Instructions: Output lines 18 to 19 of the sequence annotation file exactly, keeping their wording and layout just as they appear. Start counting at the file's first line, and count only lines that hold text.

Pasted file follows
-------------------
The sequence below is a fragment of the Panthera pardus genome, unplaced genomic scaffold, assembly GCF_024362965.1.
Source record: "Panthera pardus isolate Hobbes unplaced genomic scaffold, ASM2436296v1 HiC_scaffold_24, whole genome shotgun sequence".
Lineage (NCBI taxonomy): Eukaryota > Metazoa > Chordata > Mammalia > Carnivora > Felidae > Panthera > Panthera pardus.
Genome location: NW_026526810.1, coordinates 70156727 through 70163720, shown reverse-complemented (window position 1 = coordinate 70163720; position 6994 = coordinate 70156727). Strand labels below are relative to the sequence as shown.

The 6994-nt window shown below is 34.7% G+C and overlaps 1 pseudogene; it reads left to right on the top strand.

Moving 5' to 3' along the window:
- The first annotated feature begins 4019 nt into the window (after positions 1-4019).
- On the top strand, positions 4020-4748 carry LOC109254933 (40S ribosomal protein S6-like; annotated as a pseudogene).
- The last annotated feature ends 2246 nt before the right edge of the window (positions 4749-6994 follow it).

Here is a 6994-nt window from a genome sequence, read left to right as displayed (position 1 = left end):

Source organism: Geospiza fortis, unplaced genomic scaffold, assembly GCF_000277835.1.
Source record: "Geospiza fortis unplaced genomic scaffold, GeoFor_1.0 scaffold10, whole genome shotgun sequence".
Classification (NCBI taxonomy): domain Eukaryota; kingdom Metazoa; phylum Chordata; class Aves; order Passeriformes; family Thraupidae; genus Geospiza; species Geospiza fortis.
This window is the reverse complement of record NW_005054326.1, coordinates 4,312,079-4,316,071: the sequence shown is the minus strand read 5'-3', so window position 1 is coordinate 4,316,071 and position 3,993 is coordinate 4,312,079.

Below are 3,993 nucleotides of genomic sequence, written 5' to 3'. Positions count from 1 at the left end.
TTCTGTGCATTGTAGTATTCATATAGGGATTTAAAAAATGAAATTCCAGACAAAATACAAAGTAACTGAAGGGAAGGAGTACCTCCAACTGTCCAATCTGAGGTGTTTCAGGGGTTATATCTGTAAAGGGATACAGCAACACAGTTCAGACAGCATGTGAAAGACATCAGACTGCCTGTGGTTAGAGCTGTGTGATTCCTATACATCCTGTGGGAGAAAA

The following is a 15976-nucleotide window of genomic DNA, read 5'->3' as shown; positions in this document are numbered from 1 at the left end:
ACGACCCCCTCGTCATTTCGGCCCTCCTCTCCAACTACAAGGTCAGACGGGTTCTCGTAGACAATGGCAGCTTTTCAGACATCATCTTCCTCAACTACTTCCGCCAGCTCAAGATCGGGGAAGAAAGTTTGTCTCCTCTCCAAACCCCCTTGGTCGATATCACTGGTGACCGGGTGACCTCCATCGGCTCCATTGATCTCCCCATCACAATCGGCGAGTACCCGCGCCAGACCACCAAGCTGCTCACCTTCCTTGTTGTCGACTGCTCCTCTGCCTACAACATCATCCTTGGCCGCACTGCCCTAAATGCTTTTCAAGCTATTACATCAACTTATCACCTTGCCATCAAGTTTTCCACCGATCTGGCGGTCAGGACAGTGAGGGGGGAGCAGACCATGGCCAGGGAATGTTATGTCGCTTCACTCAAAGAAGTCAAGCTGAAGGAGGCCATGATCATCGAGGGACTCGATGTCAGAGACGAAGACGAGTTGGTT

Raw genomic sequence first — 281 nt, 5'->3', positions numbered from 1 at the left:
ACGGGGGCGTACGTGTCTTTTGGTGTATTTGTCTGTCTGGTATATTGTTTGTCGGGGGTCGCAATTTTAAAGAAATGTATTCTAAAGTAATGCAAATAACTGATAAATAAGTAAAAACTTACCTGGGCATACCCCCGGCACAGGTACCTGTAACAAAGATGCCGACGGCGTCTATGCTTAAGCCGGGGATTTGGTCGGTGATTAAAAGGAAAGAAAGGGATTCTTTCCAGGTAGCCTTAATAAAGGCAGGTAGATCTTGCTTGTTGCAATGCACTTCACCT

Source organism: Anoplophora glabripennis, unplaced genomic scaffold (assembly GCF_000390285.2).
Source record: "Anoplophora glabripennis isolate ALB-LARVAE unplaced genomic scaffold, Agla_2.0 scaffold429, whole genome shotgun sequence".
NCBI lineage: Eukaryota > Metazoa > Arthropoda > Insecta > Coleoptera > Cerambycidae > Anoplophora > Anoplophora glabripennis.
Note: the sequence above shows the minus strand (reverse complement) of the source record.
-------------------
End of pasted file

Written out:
ACGACCCCCTCGTCATTTCGGCCCTCCTCTCCAACTACAAGGTCAGACGGGTTCTCGTAGACAATGGCAGCTTTTCAGACATCATCTTCCTCAACTACTTCCGCCAGCTCAAGATCGGGGAAGAAAGTTTGTCTCCTCTCCAAACCCCCTTGGTCGATATCACTGGTGACCGGGTGACCTCCATCGGCTCCATTGATCTCCCCATCACAATCGGCGAGTACCCGCGCCAGACCACCAAGCTGCTCACCTTCCTTGTTGTCGACTGCTCCTCTGCCTACAACATCATCCTTGGCCGCACTGCCCTAAATGCTTTTCAAGCTATTACATCAACTTATCACCTTGCCATCAAGTTTTCCACCGATCTGGCGGTCAGGACAGTGAGGGGGGAGCAGACCATGGCCAGGGAATGTTATGTCGCTTCACTCAAAGAAGTCAAGCTGAAGGAGGCCATGATCATCGAGGGACTCGATGTCAGAGACGAAGACGAGTTGGTT

Raw genomic sequence first — 281 nt, 5'->3', positions numbered from 1 at the left: